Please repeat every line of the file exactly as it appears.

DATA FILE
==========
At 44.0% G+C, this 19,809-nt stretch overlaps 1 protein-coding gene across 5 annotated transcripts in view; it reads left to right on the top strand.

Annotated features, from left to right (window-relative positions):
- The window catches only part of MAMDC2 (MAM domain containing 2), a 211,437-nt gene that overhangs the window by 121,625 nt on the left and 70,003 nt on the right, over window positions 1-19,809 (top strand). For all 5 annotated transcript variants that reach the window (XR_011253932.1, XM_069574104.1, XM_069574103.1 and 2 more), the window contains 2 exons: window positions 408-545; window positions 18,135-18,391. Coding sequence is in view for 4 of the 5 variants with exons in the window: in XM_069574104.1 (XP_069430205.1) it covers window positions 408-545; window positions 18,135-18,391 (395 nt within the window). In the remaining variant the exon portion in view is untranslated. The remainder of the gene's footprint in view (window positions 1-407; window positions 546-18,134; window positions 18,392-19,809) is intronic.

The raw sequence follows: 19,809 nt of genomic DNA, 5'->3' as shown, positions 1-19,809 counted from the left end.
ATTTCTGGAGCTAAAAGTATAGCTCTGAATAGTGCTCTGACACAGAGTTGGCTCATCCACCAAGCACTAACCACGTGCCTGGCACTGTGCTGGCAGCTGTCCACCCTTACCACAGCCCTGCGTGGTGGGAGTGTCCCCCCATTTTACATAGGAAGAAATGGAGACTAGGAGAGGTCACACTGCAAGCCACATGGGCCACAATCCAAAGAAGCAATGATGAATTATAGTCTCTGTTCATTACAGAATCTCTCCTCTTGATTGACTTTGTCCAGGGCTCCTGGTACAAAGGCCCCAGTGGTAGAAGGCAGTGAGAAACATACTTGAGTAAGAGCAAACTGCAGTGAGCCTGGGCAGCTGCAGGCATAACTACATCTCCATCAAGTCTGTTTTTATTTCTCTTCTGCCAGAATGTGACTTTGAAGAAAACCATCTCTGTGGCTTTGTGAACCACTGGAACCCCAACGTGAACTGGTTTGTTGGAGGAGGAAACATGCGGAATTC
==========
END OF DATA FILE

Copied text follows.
At 44.0% G+C, this 19,809-nt stretch overlaps 1 protein-coding gene across 5 annotated transcripts in view; it reads left to right on the top strand.

Annotated features, from left to right (window-relative positions):
- The window catches only part of MAMDC2 (MAM domain containing 2), a 211,437-nt gene that overhangs the window by 121,625 nt on the left and 70,003 nt on the right, over window positions 1-19,809 (top strand). For all 5 annotated transcript variants that reach the window (XR_011253932.1, XM_069574104.1, XM_069574103.1 and 2 more), the window contains 2 exons: window positions 408-545; window positions 18,135-18,391. Coding sequence is in view for 4 of the 5 variants with exons in the window: in XM_069574104.1 (XP_069430205.1) it covers window positions 408-545; window positions 18,135-18,391 (395 nt within the window). In the remaining variant the exon portion in view is untranslated. The remainder of the gene's footprint in view (window positions 1-407; window positions 546-18,134; window positions 18,392-19,809) is intronic.

The raw sequence follows: 19,809 nt of genomic DNA, 5'->3' as shown, positions 1-19,809 counted from the left end.
ATTTCTGGAGCTAAAAGTATAGCTCTGAATAGTGCTCTGACACAGAGTTGGCTCATCCACCAAGCACTAACCACGTGCCTGGCACTGTGCTGGCAGCTGTCCACCCTTACCACAGCCCTGCGTGGTGGGAGTGTCCCCCCATTTTACATAGGAAGAAATGGAGACTAGGAGAGGTCACACTGCAAGCCACATGGGCCACAATCCAAAGAAGCAATGATGAATTATAGTCTCTGTTCATTACAGAATCTCTCCTCTTGATTGACTTTGTCCAGGGCTCCTGGTACAAAGGCCCCAGTGGTAGAAGGCAGTGAGAAACATACTTGAGTAAGAGCAAACTGCAGTGAGCCTGGGCAGCTGCAGGCATAACTACATCTCCATCAAGTCTGTTTTTATTTCTCTTCTGCCAGAATGTGACTTTGAAGAAAACCATCTCTGTGGCTTTGTGAACCACTGGAACCCCAACGTGAACTGGTTTGTTGGAGGAGGAAACATGCGGAATTC